Jews celebrate Passover. Christians experience Lent. Muslims practice Ramadan. Why do these faith communities affirm these spiritual practices? Call it springtime for the soul. For Christians, the 40-day season of Lent is an annual time of renewal, a springtime for the soul. The Latin word “Lent” means renewal or springtime. Judaism, Christianity and Islam, the three monotheistic religions all believe that our soul springs to life when we join in annual communal spiritual disciplines.
Many people in the west today have been immersed in a value system that elevates the individual higher than the community, raising self-fulfillment above responsibility to our others, and choosing pleasure before discipline. Gardeners of the soul know better. Like it or not, we are part of a larger human family. As part of that community, Christians have celebrated the annual springtime for the soul for centuries. Fifteen hundred years ago, in the early 6th century, St. Benedict wrote about the springtime practice of Lent.
Although the life of a monk ought to be a continuous Lenten observance, yet since few have strength enough for this, we exhort all, at least during the days of Lent, to keep themselves in all purity of life, and to wash away during that holy season the negligences of other times…. so that everyone of his or her own will may offer to God with joy of the Holy Spirit, something beyond that measure appointed him…awaiting holy Easter with the joy of spiritual longing.[i]
Benedict invites us into the annual season of Lent by calling us to “offer our lives to God with joy”, to take delight in giving yourself away to others and to God. That’s the heart of Lent, the “joy of spiritual longing” as we await the coming of Easter. Even if you are not into Easter, most people in the northern hemisphere have known that inner exhilaration in the months of March and April as we see the earth springing back to life. Benedict offers two paths for the spiritual gardener, the Path of Emptying and the Path of Filling. Take a few minutes and walk along these two garden paths.
The Path of Emptying
Discover ways to simplify your life by removing fruitless ways of living. Every garden has sections where weeds have overtaken the flowering plants. Springtime for the soul comes from the willingness to withhold from our lives even normal delights of food, drink and sleep to evaluate what is fruitful and what is fruitless. The specific soul disciplines along this Path of Emptying involve fasting, abstinence, and restraint. Ask yourself, “What am I willing to give up?” Choose any normal, regular activity. Cut short your night sleep by thirty minutes, waking up half an hour earlier to sit in the stillness of the morning and journal or pray. Give up lunch at restaurants, and giving that cash to an orphanage. Zip your lips when tempted to criticize your neighbor or co-worker. Try spending five minutes a day sitting in silence. These are steps along the Path of Emptying. Along this path we prune back the deadwood, pull weeds and get our yard ready for spring.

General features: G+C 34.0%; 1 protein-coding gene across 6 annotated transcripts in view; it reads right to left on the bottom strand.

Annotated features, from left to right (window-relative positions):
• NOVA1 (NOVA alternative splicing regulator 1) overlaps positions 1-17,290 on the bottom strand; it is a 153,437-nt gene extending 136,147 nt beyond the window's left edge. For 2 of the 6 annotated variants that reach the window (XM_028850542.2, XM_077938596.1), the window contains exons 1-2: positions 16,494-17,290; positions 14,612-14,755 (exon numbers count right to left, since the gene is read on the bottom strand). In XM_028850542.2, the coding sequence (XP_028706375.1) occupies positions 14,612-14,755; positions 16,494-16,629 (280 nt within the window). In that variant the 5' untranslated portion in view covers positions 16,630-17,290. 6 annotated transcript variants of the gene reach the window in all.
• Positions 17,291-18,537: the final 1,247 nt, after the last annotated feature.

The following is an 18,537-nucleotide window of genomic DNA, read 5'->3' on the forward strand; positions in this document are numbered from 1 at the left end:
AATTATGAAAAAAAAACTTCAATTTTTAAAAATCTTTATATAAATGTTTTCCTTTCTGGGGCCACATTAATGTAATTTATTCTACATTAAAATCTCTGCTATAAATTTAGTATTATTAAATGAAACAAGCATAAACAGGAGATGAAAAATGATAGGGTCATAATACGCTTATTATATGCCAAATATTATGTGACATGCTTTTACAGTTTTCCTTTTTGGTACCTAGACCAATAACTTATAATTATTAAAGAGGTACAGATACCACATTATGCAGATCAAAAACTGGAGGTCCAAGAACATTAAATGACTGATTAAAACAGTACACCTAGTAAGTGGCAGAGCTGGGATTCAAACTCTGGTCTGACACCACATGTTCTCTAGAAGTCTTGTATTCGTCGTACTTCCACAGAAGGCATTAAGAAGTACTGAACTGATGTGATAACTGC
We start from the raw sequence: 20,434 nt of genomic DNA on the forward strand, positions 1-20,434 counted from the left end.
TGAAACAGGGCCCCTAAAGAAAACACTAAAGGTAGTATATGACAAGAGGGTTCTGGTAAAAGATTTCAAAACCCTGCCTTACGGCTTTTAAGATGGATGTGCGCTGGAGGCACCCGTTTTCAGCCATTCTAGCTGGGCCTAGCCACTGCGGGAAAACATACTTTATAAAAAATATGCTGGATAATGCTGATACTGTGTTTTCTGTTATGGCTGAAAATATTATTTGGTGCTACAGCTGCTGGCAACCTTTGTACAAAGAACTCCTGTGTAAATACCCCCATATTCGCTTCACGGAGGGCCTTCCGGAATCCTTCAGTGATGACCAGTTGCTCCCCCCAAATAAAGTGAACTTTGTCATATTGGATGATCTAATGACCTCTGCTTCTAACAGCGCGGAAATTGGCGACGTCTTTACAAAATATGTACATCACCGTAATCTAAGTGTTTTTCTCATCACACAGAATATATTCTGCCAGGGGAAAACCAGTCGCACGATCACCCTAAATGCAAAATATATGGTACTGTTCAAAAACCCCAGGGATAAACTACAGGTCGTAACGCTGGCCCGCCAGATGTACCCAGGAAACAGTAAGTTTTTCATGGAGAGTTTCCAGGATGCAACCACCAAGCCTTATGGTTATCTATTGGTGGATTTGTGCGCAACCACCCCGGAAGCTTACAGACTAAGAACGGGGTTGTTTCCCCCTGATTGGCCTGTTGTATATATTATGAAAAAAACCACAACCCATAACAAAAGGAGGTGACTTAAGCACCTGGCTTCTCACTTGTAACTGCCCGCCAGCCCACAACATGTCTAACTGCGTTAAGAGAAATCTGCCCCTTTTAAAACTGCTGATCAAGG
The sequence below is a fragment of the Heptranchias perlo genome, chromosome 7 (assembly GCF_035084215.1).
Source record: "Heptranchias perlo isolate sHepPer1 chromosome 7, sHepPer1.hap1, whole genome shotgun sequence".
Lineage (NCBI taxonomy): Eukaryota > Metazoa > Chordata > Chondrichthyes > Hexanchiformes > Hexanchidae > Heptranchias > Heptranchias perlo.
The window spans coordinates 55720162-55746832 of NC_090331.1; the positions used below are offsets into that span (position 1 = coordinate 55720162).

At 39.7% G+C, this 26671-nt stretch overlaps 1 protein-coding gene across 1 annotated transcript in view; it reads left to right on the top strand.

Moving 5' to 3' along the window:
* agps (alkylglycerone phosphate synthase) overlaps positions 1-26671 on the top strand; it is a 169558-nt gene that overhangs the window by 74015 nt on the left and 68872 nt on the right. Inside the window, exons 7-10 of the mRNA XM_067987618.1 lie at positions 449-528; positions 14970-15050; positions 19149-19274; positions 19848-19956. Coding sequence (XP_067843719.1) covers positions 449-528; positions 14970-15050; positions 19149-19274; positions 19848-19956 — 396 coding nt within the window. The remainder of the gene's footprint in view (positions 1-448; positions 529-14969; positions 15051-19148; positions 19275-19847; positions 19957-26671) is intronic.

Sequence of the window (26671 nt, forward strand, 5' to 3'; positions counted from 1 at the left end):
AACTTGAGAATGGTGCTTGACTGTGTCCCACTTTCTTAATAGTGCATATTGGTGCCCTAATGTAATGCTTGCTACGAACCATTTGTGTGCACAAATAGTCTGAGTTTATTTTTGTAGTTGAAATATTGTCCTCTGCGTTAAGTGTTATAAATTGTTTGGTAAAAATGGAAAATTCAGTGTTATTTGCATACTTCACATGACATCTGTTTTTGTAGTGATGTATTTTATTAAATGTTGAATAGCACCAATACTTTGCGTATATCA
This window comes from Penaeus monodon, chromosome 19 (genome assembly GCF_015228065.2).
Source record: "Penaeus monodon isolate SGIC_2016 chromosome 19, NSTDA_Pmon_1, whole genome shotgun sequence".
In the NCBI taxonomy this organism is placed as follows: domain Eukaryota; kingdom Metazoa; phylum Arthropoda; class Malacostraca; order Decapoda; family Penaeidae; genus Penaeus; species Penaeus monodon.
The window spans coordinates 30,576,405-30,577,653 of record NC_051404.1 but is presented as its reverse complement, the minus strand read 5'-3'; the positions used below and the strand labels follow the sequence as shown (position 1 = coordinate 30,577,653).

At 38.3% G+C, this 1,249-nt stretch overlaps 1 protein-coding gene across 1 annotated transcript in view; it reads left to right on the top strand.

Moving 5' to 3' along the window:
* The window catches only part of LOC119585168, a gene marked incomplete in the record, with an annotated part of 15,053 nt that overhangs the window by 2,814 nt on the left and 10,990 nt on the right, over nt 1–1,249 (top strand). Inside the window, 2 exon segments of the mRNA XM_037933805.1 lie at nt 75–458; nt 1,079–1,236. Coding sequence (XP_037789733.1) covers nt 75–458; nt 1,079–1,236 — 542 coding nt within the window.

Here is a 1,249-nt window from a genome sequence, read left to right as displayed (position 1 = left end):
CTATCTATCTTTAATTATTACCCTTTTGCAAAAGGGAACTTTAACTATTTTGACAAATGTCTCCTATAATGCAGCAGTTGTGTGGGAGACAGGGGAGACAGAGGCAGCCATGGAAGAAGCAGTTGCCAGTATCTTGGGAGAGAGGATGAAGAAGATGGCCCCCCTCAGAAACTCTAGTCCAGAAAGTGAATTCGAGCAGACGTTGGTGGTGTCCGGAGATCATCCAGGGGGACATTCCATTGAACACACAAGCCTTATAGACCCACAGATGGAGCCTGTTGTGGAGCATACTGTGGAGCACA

The Path of Filling
Along with the spiritual work of emptying comes the delight of planting new growth in the interior of your soul. Benedict offers several suggestions. Add personal prayer to your interior garden. Try praying for others as you go walking along the pathways of your soul. Bring people to your awareness, lifting their lives before the face of God, and seeing the sunlight and the beauty of God shine in their lives. Or, fill your garden with sacred reading. Take fifteen minutes each morning to sit in a comfortable chair. Get a good book, one that nurtures your soul. A wise ancient book, a collection of poetry, a good novel, or the Bible. Slowly read through several pages, allowing your soul to take time as you read, to delight in the beauty you discover. If one phrase stands out, read it over several times to soak in the goodness of what you see there. Allow yourself a few minutes to think more deeply about places in your life that need renewal.
Benedict mentions “compunction of heart”, that is, allowing our heart to feel the pain of brokenness, our own as well as the brokenness of others. Perhaps you’ve let someone else down or neglected someone recently. Springtime of the soul comes from dealing with these places of hurt, no longer avoiding them, but bringing them to the front of your awareness, being willing to experience the sorrow or pain of brokenness for those arenas in your life which are less than you had hoped them to be.
All this becomes a way of spiritual growth, the giving of our lives with joy through self-emptying and self-offering. What will I withhold today from my body, mind or soul to better focus my limited energies upon that which will bring springtime joy? What will I offer to myself, to my neighbor or to God as an act of joyful self-giving? Every year, the physical world calls us to celebrate the renewing and regenerating force of nature. The season of Spring also invites us to enter that deeper work of spiritual renewal, the springtime of the soul.
[i] RB 1980, Chapter 49, 71.